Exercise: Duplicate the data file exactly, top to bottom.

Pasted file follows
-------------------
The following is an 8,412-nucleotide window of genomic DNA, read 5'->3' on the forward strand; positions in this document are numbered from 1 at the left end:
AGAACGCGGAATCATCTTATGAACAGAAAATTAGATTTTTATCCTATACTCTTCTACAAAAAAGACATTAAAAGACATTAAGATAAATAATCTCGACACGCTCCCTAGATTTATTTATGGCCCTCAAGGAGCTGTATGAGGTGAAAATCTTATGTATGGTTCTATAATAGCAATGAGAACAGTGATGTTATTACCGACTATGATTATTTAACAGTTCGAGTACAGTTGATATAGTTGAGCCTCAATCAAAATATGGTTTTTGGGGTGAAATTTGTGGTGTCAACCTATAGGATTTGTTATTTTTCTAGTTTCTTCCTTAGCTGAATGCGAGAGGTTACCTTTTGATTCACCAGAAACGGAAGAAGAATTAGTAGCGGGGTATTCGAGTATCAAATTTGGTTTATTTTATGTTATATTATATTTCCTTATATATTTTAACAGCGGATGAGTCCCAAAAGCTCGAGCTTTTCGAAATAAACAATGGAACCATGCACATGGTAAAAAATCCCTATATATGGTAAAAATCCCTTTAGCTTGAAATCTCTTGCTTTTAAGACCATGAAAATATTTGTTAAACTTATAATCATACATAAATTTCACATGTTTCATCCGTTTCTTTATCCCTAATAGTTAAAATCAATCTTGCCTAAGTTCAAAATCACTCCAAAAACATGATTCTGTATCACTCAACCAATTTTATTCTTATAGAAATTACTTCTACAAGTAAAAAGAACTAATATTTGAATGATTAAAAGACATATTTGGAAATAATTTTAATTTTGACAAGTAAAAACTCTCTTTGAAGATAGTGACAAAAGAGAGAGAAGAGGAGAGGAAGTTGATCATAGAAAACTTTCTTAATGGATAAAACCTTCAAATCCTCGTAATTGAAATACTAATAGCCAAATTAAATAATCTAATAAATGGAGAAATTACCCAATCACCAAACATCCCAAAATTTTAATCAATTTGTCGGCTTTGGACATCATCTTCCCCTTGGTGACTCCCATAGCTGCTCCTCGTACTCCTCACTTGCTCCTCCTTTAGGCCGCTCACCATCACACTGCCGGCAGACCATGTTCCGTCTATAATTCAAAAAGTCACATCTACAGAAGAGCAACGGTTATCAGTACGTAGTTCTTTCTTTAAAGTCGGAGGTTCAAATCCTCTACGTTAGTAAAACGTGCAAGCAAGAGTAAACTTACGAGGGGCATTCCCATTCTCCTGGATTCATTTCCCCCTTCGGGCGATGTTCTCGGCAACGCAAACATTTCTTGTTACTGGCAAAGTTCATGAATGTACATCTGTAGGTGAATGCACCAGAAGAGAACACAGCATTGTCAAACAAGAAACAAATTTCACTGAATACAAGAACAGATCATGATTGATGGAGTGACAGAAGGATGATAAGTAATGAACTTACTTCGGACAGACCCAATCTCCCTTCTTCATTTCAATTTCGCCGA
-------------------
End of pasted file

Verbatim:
The following is an 8,412-nucleotide window of genomic DNA, read 5'->3' on the forward strand; positions in this document are numbered from 1 at the left end:
AGAACGCGGAATCATCTTATGAACAGAAAATTAGATTTTTATCCTATACTCTTCTACAAAAAAGACATTAAAAGACATTAAGATAAATAATCTCGACACGCTCCCTAGATTTATTTATGGCCCTCAAGGAGCTGTATGAGGTGAAAATCTTATGTATGGTTCTATAATAGCAATGAGAACAGTGATGTTATTACCGACTATGATTATTTAACAGTTCGAGTACAGTTGATATAGTTGAGCCTCAATCAAAATATGGTTTTTGGGGTGAAATTTGTGGTGTCAACCTATAGGATTTGTTATTTTTCTAGTTTCTTCCTTAGCTGAATGCGAGAGGTTACCTTTTGATTCACCAGAAACGGAAGAAGAATTAGTAGCGGGGTATTCGAGTATCAAATTTGGTTTATTTTATGTTATATTATATTTCCTTATATATTTTAACAGCGGATGAGTCCCAAAAGCTCGAGCTTTTCGAAATAAACAATGGAACCATGCACATGGTAAAAAATCCCTATATATGGTAAAAATCCCTTTAGCTTGAAATCTCTTGCTTTTAAGACCATGAAAATATTTGTTAAACTTATAATCATACATAAATTTCACATGTTTCATCCGTTTCTTTATCCCTAATAGTTAAAATCAATCTTGCCTAAGTTCAAAATCACTCCAAAAACATGATTCTGTATCACTCAACCAATTTTATTCTTATAGAAATTACTTCTACAAGTAAAAAGAACTAATATTTGAATGATTAAAAGACATATTTGGAAATAATTTTAATTTTGACAAGTAAAAACTCTCTTTGAAGATAGTGACAAAAGAGAGAGAAGAGGAGAGGAAGTTGATCATAGAAAACTTTCTTAATGGATAAAACCTTCAAATCCTCGTAATTGAAATACTAATAGCCAAATTAAATAATCTAATAAATGGAGAAATTACCCAATCACCAAACATCCCAAAATTTTAATCAATTTGTCGGCTTTGGACATCATCTTCCCCTTGGTGACTCCCATAGCTGCTCCTCGTACTCCTCACTTGCTCCTCCTTTAGGCCGCTCACCATCACACTGCCGGCAGACCATGTTCCGTCTATAATTCAAAAAGTCACATCTACAGAAGAGCAACGGTTATCAGTACGTAGTTCTTTCTTTAAAGTCGGAGGTTCAAATCCTCTACGTTAGTAAAACGTGCAAGCAAGAGTAAACTTACGAGGGGCATTCCCATTCTCCTGGATTCATTTCCCCCTTCGGGCGATGTTCTCGGCAACGCAAACATTTCTTGTTACTGGCAAAGTTCATGAATGTACATCTGTAGGTGAATGCACCAGAAGAGAACACAGCATTGTCAAACAAGAAACAAATTTCACTGAATACAAGAACAGATCATGATTGATGGAGTGACAGAAGGATGATAAGTAATGAACTTACTTCGGACAGACCCAATCTCCCTTCTTCATTTCAATTTCGCCGA